Note: Adobe Connect hosted and ACMS customers who wish to have proprietary fonts installed on their Connect accounts  should contact the Connect Support Team to discuss the process.

When uploading a PPTX directly to a Connect Meeting room Share Pod, server-side Producer is not invoked. The client-side is leveraged and Microsoft Office should be installed on the client as PowerPoint client-side helps facilitate the conversion.

This warning message may appear when uploading a PPTX to Connect:

pptx42.fw

This warning is most common when Mac users who do not have Microsoft Office installed on their clients, attempt to upload a PPTX directly to an Adobe Connect Meeting room. There are not any client-side assets to facilitate conversion.

This tech-note is relevant: Best Practices for Sharing PPTX Files on Adobe Connect

With specific reference to portions of tables missing from graphs, often this can be mitigated by saving a PPTX as  PPT and re-uploading it to Connect.

A PPTX may also be locked down and further editing prohibited. This will affect conversion of the PPTX because conversion to SWF in Connect is a form of editing.

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PowerPoint menu options to Protect the Presentation prior to uploading may cause a delta in the converted uploaded Presentation.

 

Conclusion:

The surest way to have the richest and most accurate PPTX to SWF conversion is by using Adobe Presenter on the author’s client. The next most accurate is to upload to the Connect Content library and invoke server-side Producer for conversion. The quickest way is to simply upload directly to the Meeting Share pod but be sure to have Microsoft Office  installed on the client to help mitigate any delta. Be sure to upload and test well in advance of the Adobe Connect Meeting.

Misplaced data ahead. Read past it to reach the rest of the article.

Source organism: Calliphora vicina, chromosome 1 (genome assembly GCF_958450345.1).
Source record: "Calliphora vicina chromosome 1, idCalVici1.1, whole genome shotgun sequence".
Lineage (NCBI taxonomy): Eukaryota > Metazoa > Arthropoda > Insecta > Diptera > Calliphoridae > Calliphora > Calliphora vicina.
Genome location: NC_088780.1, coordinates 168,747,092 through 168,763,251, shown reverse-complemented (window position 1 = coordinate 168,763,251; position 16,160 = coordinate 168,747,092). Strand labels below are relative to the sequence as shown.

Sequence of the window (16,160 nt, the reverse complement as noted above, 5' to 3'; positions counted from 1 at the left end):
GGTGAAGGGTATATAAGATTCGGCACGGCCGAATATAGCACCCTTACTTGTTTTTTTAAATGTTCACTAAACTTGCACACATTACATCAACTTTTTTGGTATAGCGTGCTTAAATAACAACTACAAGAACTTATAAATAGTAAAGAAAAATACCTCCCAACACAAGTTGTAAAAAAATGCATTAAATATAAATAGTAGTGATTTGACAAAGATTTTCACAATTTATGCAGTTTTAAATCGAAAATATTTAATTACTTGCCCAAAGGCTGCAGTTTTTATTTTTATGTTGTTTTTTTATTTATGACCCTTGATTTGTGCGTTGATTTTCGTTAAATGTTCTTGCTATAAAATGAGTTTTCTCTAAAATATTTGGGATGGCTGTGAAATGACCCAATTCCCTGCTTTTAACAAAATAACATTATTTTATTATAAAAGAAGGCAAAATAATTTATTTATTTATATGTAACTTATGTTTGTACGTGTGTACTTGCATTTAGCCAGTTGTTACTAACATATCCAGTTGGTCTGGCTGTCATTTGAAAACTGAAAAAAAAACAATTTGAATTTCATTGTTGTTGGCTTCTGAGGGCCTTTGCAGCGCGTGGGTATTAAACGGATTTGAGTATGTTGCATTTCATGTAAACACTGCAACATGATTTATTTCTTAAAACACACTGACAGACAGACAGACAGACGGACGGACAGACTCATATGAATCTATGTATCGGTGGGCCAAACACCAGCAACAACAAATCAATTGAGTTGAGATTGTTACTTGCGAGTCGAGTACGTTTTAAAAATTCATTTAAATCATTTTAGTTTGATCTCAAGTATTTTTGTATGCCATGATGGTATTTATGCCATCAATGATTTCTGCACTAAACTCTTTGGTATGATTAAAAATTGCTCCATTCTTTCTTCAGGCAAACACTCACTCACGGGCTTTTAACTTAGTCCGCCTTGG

9.5 Connect Edge Proxy Server Full Installer

The new 9.5 Connect Edge Proxy Server full installation procedure follows.

Note: This article applies to on-premise Connect customers who have purchased Edge Proxy servers and must install or upgrade to Connect version 9.5. The only possible exception to on-premise exclusivity may be for those who are hosted by a managed ISP that supports external Enterprise Proxy Edge Servers (this latter model is uncommon).

Step 1: Download the Connect Edge Server installer from the URL location provided by the Adobe Connect Support or Customer Service team;  extract and install it with local administrative permissions.

edgeintro.fw

edgeextract.fw

The first installation screen option allows language selection among the following:  English, French, German and Japanese. Click OK to proceed or x (in the upper right) to quit.

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Step 2 displays the Welcome window in your selected language. Click ‘Next’ to proceed or ‘Quit’ to exit.

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Note: If you have a previous version installed, this pop-up message will display: